CMS proposes a new process to review laboratory tests paid on the CLFS to determine if the payments should be adjusted due to technological changes. While the agency acknowledges that adjustments could be made both to increase and reduce fee schedule amounts, the agency expects most payments will decrease due to changes in technology that have occurred since the payment amounts were established. The new process is proposed to begin in 2015. With the exception of molecular pathology codes, CMS would re-value all of the codes on the CLFS over a five year period, starting with the oldest tests.
CMS retained the five quality measures developed by CAP; however, CMS rejected three new measures for lung cancer and melanoma that CAP had proposed for pathologists. In addition, CMS proposes to raise the criteria for successful reporting for the incentive to reporting on 50% of patients for nine measures. The criteria for avoiding the penalty have also been raised.
CMS proposes several changes to the value-based payment modifier program which impact pathologists. Specifically, the agency would apply the value-based payment modifier to groups of physicians with 10 or more eligible professionals starting in 2016 based on their participation in the 2014 PQRS and increase the amount of payment at risk under the value-based payment modifier from 1.0 percent to 2.0 percent. CMS would also make quality-tiering mandatory for groups within Category 1 for the CY 2016 value-based payment modifier, except groups of physicians with between 10 and 99 eligible professionals would be subject only to any upward or neutral adjustment determined under the quality-tiering methodology, and groups of physicians with 100 or more eligible professionals would be subject to upward, neutral, or downward adjustments determined under the quality-tiering methodology. Category 1 includes groups of physicians that either (a) self-nominate for the PQRS as a group and report at least one measure or (b) elect the PQRS Administrative Claims option as a group.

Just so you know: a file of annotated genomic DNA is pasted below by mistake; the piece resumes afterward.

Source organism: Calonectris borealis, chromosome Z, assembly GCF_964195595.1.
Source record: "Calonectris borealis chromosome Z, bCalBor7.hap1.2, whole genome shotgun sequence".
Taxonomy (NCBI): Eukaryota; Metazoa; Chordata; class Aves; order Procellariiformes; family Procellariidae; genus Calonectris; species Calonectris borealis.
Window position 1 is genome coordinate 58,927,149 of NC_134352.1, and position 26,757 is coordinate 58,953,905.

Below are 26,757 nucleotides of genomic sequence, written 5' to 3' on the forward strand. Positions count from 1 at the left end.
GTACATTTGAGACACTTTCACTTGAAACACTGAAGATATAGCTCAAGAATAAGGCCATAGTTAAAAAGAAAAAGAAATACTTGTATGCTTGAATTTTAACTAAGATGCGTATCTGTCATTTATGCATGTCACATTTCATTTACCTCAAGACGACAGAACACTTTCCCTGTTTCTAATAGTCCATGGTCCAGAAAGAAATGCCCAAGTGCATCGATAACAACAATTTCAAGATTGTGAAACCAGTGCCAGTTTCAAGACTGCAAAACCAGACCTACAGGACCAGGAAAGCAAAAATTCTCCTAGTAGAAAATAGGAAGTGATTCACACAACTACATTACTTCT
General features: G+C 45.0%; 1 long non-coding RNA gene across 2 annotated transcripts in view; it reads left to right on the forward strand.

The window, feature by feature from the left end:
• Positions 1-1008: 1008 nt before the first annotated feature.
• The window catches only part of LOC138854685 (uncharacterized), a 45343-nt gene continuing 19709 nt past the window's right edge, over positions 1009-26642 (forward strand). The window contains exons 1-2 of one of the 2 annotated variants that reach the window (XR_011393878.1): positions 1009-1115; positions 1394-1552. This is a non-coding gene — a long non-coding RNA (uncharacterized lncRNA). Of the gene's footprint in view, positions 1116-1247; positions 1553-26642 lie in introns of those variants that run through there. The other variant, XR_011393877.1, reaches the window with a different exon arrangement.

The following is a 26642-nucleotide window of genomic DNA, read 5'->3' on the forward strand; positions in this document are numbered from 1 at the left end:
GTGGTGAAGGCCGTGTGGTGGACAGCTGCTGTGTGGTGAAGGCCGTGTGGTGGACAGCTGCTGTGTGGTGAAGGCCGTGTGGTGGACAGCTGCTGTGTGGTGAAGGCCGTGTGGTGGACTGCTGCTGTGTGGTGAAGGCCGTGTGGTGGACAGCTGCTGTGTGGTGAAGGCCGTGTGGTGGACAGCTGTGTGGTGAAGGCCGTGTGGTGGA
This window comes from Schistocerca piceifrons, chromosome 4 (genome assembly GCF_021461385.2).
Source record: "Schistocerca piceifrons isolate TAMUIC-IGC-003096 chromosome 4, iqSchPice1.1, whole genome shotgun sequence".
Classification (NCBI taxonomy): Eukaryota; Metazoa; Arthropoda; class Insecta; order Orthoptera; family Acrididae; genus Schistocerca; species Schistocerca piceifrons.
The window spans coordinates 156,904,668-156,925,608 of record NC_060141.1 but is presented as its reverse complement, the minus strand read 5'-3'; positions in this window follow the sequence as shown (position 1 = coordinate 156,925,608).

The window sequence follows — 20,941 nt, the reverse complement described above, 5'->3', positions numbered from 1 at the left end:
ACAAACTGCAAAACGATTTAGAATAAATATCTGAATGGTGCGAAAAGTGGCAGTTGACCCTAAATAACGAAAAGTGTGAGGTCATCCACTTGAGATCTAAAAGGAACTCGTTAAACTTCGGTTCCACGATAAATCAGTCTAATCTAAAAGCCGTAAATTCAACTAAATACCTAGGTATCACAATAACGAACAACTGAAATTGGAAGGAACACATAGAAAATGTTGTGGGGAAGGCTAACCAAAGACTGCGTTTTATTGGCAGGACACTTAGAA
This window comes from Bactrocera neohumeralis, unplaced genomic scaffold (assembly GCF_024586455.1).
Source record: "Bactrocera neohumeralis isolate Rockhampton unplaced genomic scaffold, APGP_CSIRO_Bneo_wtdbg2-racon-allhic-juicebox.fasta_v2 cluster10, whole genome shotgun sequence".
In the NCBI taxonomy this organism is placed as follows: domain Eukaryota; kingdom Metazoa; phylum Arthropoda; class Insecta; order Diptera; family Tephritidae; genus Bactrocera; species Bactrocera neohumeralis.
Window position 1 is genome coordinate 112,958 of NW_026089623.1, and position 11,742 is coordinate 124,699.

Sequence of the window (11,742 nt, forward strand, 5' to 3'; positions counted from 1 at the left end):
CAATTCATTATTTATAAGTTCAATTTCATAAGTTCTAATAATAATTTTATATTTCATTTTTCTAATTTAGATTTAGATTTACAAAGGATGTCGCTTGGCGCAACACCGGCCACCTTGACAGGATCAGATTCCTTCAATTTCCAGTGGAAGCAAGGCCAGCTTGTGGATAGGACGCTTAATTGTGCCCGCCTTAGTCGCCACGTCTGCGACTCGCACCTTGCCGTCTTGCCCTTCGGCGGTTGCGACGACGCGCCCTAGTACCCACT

CMS misvalued code initiative impacting the TC of pathology payment impacts a total of more than 200 codes, according to the agency, and is consistent with its implementation of the Affordable Care Act. The agency is also proposing revaluation of misvalued codes identified by Medicare Contractor Medical Directors. In addition, the proposed rule continues CMS’ emphasis on primary care management services with a proposal for separate payment for complex chronic care management services beginning in 2015.
See the CMS Fact Sheet for more details about the rule, and the PQRS and VBM Fact Sheet for more information about that program.
There is a 60-day comment period, in which individuals and organizations can provide comments to CMS on the proposed rule. CAP’s Advocacy team has several meetings scheduled with CMS over the next few weeks to discuss these issues, and also intends to submit comments to CMS with the aim of improving the 2014 final rule.